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# How does a mixture of $C{{H}_{3}}COOH$ and $C{{H}_{3}}COONa$act as a buffer when a small amount of $NaOH$ is added?

Last updated date: 21st Jul 2024
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A mixture of a weak acid and its salt with a strong base serves as an acidic buffer: $C{{H}_{3}}COO{{H}_{\left( aq \right)}}+{{H}_{2}}{{O}_{\left( l \right)}}\to CH3COO_{\left( aq \right)}^{-}+{{H}_{3}}O_{\left( aq \right)}^{+}.$ $C{{H}_{3}}COOH$ is a weak acid, while is a weak base. So, if $~NaOH$ is added to the system the following reaction occurs: $C{{H}_{3}}COO{{H}_{\left( aq \right)}}+NaO{{H}_{\left( aq \right)}}\to CH3COO_{\left( aq \right)}^{-}+{{H}_{2}}{{O}_{\left( l \right)}}+Na_{\left( aq \right)}^{+}.$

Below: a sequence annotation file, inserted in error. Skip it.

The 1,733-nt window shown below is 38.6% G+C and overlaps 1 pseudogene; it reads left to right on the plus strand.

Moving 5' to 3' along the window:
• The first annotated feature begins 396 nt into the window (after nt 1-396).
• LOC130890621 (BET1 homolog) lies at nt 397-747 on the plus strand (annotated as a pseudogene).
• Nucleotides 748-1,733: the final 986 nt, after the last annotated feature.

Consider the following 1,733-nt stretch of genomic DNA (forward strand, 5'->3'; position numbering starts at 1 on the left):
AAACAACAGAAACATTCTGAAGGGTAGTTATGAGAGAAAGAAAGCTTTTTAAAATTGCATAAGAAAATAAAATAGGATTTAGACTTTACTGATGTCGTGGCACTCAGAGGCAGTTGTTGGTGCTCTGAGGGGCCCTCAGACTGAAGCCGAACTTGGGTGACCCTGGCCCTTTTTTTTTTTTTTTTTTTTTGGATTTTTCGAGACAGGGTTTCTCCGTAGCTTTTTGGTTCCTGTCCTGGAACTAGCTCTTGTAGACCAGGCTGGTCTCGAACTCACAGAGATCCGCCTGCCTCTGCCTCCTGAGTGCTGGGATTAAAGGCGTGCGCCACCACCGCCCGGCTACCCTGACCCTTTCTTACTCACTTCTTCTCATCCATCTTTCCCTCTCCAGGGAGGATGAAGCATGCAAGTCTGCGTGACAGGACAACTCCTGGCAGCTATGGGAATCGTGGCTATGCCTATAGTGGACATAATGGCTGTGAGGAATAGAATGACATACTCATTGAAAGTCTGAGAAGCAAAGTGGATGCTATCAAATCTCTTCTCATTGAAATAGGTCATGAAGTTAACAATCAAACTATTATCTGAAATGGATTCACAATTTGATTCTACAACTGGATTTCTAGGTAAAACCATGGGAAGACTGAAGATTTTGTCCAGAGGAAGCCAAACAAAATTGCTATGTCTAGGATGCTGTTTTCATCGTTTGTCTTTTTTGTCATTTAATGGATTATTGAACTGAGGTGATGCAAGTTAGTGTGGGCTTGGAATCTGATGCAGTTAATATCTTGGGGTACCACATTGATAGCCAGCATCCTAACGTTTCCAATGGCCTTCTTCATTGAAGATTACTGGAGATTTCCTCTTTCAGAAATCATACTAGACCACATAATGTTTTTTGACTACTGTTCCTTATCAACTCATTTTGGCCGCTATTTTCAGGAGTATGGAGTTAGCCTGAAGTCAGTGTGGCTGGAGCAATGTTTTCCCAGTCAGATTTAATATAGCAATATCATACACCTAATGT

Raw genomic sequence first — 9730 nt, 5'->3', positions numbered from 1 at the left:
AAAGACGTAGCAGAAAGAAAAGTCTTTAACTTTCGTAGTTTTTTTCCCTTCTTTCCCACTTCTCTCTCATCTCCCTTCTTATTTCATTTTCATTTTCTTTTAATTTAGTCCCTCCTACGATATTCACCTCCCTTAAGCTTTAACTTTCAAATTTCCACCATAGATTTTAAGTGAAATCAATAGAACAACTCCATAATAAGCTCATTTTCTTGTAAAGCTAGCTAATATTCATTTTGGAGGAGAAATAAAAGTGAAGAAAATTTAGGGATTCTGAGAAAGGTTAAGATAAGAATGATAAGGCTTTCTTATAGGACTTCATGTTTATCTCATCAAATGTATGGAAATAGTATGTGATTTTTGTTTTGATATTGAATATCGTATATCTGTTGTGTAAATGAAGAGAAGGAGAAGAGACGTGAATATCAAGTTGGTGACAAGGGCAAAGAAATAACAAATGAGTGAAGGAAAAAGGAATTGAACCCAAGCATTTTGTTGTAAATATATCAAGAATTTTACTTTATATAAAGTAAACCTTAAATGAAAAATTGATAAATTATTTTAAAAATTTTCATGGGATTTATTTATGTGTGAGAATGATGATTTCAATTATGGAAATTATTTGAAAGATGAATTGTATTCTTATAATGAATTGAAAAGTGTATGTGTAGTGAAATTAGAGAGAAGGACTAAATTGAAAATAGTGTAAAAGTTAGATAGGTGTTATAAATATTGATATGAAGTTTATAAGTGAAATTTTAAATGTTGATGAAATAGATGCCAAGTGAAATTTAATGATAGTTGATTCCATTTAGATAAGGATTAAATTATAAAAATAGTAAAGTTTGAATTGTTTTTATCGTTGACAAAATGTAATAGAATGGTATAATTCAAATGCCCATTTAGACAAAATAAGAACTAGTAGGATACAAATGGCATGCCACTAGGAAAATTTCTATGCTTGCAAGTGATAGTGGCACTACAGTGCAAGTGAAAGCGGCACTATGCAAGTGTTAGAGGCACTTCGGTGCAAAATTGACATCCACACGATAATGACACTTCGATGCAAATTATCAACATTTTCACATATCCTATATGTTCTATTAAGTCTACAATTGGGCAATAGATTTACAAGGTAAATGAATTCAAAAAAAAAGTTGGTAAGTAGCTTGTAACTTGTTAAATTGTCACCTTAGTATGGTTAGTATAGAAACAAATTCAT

The reaction shows that some acetic acids react with the $OH$ from the base and converts it to water. Therefore, the pH will not change as drastically as it would have without the buffer. Sodium acetate ionizes completely providing the acetate ion, $C{{H}_{3}}CO{{O}^{}}.$